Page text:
Natalie

Yeah.

Elizabeth

Is that right?

Natalie

So people they at least had some sort of personal training towards EP kind of qualification, because it's a bit different in Canada than what it is here.

Elizabeth

But it was people, so that people with strokes could exercise in gyms right?

Natalie

Yep.

Elizabeth

And so that was really promoting better community services available for people with strokes so that they could then continue their beneficial exercise - because that that was framed as exercise  I  think.

Natalie

It was the FAME program.

Elizabeth

Yeah, so about making services available to people with stroke to continue their rehab in the community setting, out, so it was more like community based versus health system based.

Natalie

Yeah so get out of the hospital, out of the health system and into just community gyms. And watch this space because hopefully Marie-Louise will be implementing the FAME program around Australia, so that would be...

Elizabeth

That would be very cool.

Natalie

Very exciting. And I guess we know that in other areas, we know that stroke survivors and most people with neurological conditions, are at risk of deterioration and at further cardiovascular risk, so risk of more health problems. So another really great thing would be funding for multidisciplinary reviews. You know, at least annually, to identify any areas that they're not meeting recommendations. You know, whether that's their blood pressure, their physical activity, their diet. So a multidisciplinary approach, and then the appropriate interventions can be commenced and we can address these problems before another event happens.

Elizabeth

And I think that's really important too, in terms of looking after the carers of people with stroke, because they are so neglected. And they cover such a load that making sure that we're looking after the stroke survivor is in turn helping to prevent carer burnout and overload. They're doing so much work, so that we need to be mindful and respectful and responsible to make sure that the stroke survivors aren't deteriorating, when we could, like you say, nip it in the bud, by doing things like multidisciplinary review clinics and referral to appropriate services.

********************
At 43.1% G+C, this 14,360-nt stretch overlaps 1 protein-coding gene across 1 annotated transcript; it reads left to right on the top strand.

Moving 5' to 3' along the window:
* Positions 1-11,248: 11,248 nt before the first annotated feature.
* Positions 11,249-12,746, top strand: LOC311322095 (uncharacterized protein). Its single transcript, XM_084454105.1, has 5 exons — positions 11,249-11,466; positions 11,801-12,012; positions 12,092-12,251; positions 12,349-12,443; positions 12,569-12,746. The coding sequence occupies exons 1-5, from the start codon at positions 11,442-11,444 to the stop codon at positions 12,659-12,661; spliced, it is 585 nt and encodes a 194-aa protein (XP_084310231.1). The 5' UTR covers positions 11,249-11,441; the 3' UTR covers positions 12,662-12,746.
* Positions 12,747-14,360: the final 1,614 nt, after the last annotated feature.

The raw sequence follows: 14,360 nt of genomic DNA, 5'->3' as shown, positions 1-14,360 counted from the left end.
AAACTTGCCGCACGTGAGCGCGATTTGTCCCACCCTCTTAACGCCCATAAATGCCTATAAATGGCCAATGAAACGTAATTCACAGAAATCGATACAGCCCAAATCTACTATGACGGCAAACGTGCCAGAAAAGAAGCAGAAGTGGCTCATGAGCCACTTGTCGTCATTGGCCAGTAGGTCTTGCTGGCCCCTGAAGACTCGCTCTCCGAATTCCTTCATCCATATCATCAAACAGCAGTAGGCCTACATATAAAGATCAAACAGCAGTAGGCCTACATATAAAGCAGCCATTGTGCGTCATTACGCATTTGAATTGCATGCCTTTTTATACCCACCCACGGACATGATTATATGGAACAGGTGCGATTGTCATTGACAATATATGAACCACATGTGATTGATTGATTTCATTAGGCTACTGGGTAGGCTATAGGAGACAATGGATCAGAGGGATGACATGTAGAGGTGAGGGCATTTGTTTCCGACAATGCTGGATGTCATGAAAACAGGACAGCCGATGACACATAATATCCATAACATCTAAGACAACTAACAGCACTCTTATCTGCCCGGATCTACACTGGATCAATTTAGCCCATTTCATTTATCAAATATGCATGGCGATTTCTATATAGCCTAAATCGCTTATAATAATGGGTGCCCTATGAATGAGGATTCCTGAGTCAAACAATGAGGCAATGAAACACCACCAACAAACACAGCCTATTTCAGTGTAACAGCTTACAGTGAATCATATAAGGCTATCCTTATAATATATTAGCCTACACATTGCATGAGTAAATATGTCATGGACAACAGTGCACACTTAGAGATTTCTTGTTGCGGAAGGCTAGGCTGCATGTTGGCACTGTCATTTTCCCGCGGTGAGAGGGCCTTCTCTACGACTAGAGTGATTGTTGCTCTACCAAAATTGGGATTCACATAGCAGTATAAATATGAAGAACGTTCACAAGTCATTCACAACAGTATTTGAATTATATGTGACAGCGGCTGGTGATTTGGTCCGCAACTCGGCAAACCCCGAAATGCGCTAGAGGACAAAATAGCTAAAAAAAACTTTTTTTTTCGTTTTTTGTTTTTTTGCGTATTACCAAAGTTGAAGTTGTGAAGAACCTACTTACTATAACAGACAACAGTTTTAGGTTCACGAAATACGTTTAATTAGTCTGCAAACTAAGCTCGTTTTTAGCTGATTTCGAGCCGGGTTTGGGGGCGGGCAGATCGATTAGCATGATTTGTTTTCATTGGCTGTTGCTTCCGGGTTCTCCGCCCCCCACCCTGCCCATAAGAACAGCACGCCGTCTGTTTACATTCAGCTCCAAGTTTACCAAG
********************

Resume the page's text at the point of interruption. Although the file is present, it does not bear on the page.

Natalie

So I guess, um, to sum up, physical activity is the golden bullet. It's something we should definitely be getting our patients more active, addressing fitness a little bit more while people are inpatients. We should certainly not be discharging people from hospital without some sort of ongoing physical activity program. It needs to be addressed before they go home. It's really, really important, and I just want to highlight that physios are experts in this space and we should own it. And I'm going to throw over to Liz to talk about our fantastic actions collaboration.

Elizabeth

So we've got a collaboration, which is a physiotherapist, but other health professionals as well, who are working to do research to improve the outcomes for people with stroke using physical activity. And so that's a group of Australian and New Zealanders at this stage, with predominately physios, there's one physiologist in there, and so we're trying to get people who are working in this field or researching this field, to build a collaboration, to build what we know and what we're doing in terms of this. And then there's also this falls under, I don't know if it falls under the umbrella of or is aligned with.

Natalie

It's very much aligned with the Physios for Physical Activity Group, which is a group of physios of all different disciplines, and the one thing we all, all physios have in common is physical activity. So no matter what patient population you're working with, it comes back to physical activity. And so Christina Ekegren and Breanne Kunstler started up this collaboration of physios who are interested in physical activity, and it's a great thing to be part of, and they have a fantastic website with lots of resources.

Narrator

That was Dr Natalie Fini, lecturer in neurological physiotherapy at the University of Melbourne, and Dr Elizabeth Lynch, Research Fellow at the University of Adelaide. And you've been listening to another episode of Talking Physio brought to you by the Physiotherapy Research Foundation and FlexEze. Thanks for listening and make sure you catch the next episode of the Talking Physio podcast.

This podcast is a Physiotherapy Research Foundation (PRF) initiative supported by FlexEze – the exclusive partner of the PRF.